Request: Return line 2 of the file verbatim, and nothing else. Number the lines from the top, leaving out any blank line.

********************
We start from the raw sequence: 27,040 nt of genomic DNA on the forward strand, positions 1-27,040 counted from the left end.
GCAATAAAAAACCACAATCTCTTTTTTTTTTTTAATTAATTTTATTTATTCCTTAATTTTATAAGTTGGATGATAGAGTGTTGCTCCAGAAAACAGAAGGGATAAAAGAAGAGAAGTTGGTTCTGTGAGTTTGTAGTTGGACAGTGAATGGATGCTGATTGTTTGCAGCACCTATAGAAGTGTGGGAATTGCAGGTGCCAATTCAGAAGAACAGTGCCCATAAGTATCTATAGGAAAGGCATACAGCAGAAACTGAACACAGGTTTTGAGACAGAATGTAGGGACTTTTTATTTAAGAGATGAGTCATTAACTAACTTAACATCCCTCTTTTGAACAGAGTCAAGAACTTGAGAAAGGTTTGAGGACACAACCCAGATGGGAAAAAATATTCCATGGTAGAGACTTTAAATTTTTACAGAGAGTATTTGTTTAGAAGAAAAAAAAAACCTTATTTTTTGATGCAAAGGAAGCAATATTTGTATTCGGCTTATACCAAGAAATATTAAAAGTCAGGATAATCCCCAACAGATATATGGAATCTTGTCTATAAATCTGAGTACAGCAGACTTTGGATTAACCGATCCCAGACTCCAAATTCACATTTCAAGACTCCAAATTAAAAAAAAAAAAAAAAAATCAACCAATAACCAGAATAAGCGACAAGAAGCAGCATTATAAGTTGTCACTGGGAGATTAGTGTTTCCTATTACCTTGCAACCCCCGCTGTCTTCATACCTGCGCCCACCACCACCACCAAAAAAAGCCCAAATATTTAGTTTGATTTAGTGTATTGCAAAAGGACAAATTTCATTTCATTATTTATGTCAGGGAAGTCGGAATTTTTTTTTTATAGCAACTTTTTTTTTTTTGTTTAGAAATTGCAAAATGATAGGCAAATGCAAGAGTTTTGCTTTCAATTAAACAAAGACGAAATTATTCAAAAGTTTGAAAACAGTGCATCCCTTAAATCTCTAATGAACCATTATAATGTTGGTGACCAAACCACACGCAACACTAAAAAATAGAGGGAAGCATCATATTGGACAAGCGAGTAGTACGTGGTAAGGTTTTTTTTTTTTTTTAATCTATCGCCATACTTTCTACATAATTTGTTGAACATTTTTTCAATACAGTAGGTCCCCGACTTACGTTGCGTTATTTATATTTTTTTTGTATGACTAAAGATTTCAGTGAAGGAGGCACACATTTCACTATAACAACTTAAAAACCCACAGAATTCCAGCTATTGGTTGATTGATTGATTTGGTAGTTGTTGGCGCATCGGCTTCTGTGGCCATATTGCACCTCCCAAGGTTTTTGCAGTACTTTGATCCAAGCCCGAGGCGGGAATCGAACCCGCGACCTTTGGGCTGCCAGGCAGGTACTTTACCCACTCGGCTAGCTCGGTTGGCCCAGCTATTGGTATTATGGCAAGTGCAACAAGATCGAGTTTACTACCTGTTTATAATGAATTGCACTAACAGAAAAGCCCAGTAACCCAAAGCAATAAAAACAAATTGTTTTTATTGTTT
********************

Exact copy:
GCAATAAAAAACCACAATCTCTTTTTTTTTTTTAATTAATTTTATTTATTCCTTAATTTTATAAGTTGGATGATAGAGTGTTGCTCCAGAAAACAGAAGGGATAAAAGAAGAGAAGTTGGTTCTGTGAGTTTGTAGTTGGACAGTGAATGGATGCTGATTGTTTGCAGCACCTATAGAAGTGTGGGAATTGCAGGTGCCAATTCAGAAGAACAGTGCCCATAAGTATCTATAGGAAAGGCATACAGCAGAAACTGAACACAGGTTTTGAGACAGAATGTAGGGACTTTTTATTTAAGAGATGAGTCATTAACTAACTTAACATCCCTCTTTTGAACAGAGTCAAGAACTTGAGAAAGGTTTGAGGACACAACCCAGATGGGAAAAAATATTCCATGGTAGAGACTTTAAATTTTTACAGAGAGTATTTGTTTAGAAGAAAAAAAAAACCTTATTTTTTGATGCAAAGGAAGCAATATTTGTATTCGGCTTATACCAAGAAATATTAAAAGTCAGGATAATCCCCAACAGATATATGGAATCTTGTCTATAAATCTGAGTACAGCAGACTTTGGATTAACCGATCCCAGACTCCAAATTCACATTTCAAGACTCCAAATTAAAAAAAAAAAAAAAAAATCAACCAATAACCAGAATAAGCGACAAGAAGCAGCATTATAAGTTGTCACTGGGAGATTAGTGTTTCCTATTACCTTGCAACCCCCGCTGTCTTCATACCTGCGCCCACCACCACCACCAAAAAAAGCCCAAATATTTAGTTTGATTTAGTGTATTGCAAAAGGACAAATTTCATTTCATTATTTATGTCAGGGAAGTCGGAATTTTTTTTTTATAGCAACTTTTTTTTTTTTGTTTAGAAATTGCAAAATGATAGGCAAATGCAAGAGTTTTGCTTTCAATTAAACAAAGACGAAATTATTCAAAAGTTTGAAAACAGTGCATCCCTTAAATCTCTAATGAACCATTATAATGTTGGTGACCAAACCACACGCAACACTAAAAAATAGAGGGAAGCATCATATTGGACAAGCGAGTAGTACGTGGTAAGGTTTTTTTTTTTTTTTAATCTATCGCCATACTTTCTACATAATTTGTTGAACATTTTTTCAATACAGTAGGTCCCCGACTTACGTTGCGTTATTTATATTTTTTTTGTATGACTAAAGATTTCAGTGAAGGAGGCACACATTTCACTATAACAACTTAAAAACCCACAGAATTCCAGCTATTGGTTGATTGATTGATTTGGTAGTTGTTGGCGCATCGGCTTCTGTGGCCATATTGCACCTCCCAAGGTTTTTGCAGTACTTTGATCCAAGCCCGAGGCGGGAATCGAACCCGCGACCTTTGGGCTGCCAGGCAGGTACTTTACCCACTCGGCTAGCTCGGTTGGCCCAGCTATTGGTATTATGGCAAGTGCAACAAGATCGAGTTTACTACCTGTTTATAATGAATTGCACTAACAGAAAAGCCCAGTAACCCAAAGCAATAAAAACAAATTGTTTTTATTGTTT